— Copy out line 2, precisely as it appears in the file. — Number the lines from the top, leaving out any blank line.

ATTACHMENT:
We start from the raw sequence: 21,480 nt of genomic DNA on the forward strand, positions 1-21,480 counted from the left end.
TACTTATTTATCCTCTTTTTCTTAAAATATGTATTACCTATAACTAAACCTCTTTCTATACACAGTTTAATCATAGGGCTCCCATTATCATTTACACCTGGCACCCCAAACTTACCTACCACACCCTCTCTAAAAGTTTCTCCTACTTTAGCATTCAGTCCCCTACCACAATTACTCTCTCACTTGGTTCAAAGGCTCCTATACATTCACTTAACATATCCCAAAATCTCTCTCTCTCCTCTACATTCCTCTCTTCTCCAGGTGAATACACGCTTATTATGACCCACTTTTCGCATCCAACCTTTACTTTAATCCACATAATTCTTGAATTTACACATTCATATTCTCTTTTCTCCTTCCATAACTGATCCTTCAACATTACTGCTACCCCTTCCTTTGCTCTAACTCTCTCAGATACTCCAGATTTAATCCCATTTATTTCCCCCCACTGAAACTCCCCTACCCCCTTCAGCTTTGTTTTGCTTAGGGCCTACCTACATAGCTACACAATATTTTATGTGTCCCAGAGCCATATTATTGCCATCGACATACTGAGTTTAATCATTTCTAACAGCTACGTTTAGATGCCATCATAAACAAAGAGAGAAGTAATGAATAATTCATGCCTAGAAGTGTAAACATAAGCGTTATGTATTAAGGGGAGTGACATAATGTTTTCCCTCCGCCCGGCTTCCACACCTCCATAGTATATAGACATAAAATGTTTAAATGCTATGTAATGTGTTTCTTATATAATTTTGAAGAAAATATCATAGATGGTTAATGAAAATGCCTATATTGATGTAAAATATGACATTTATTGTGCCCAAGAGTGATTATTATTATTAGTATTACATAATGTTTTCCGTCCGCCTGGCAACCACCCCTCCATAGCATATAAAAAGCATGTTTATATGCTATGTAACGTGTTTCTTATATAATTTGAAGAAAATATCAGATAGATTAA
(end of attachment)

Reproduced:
TACTTATTTATCCTCTTTTTCTTAAAATATGTATTACCTATAACTAAACCTCTTTCTATACACAGTTTAATCATAGGGCTCCCATTATCATTTACACCTGGCACCCCAAACTTACCTACCACACCCTCTCTAAAAGTTTCTCCTACTTTAGCATTCAGTCCCCTACCACAATTACTCTCTCACTTGGTTCAAAGGCTCCTATACATTCACTTAACATATCCCAAAATCTCTCTCTCTCCTCTACATTCCTCTCTTCTCCAGGTGAATACACGCTTATTATGACCCACTTTTCGCATCCAACCTTTACTTTAATCCACATAATTCTTGAATTTACACATTCATATTCTCTTTTCTCCTTCCATAACTGATCCTTCAACATTACTGCTACCCCTTCCTTTGCTCTAACTCTCTCAGATACTCCAGATTTAATCCCATTTATTTCCCCCCACTGAAACTCCCCTACCCCCTTCAGCTTTGTTTTGCTTAGGGCCTACCTACATAGCTACACAATATTTTATGTGTCCCAGAGCCATATTATTGCCATCGACATACTGAGTTTAATCATTTCTAACAGCTACGTTTAGATGCCATCATAAACAAAGAGAGAAGTAATGAATAATTCATGCCTAGAAGTGTAAACATAAGCGTTATGTATTAAGGGGAGTGACATAATGTTTTCCCTCCGCCCGGCTTCCACACCTCCATAGTATATAGACATAAAATGTTTAAATGCTATGTAATGTGTTTCTTATATAATTTTGAAGAAAATATCATAGATGGTTAATGAAAATGCCTATATTGATGTAAAATATGACATTTATTGTGCCCAAGAGTGATTATTATTATTAGTATTACATAATGTTTTCCGTCCGCCTGGCAACCACCCCTCCATAGCATATAAAAAGCATGTTTATATGCTATGTAACGTGTTTCTTATATAATTTGAAGAAAATATCAGATAGATTAA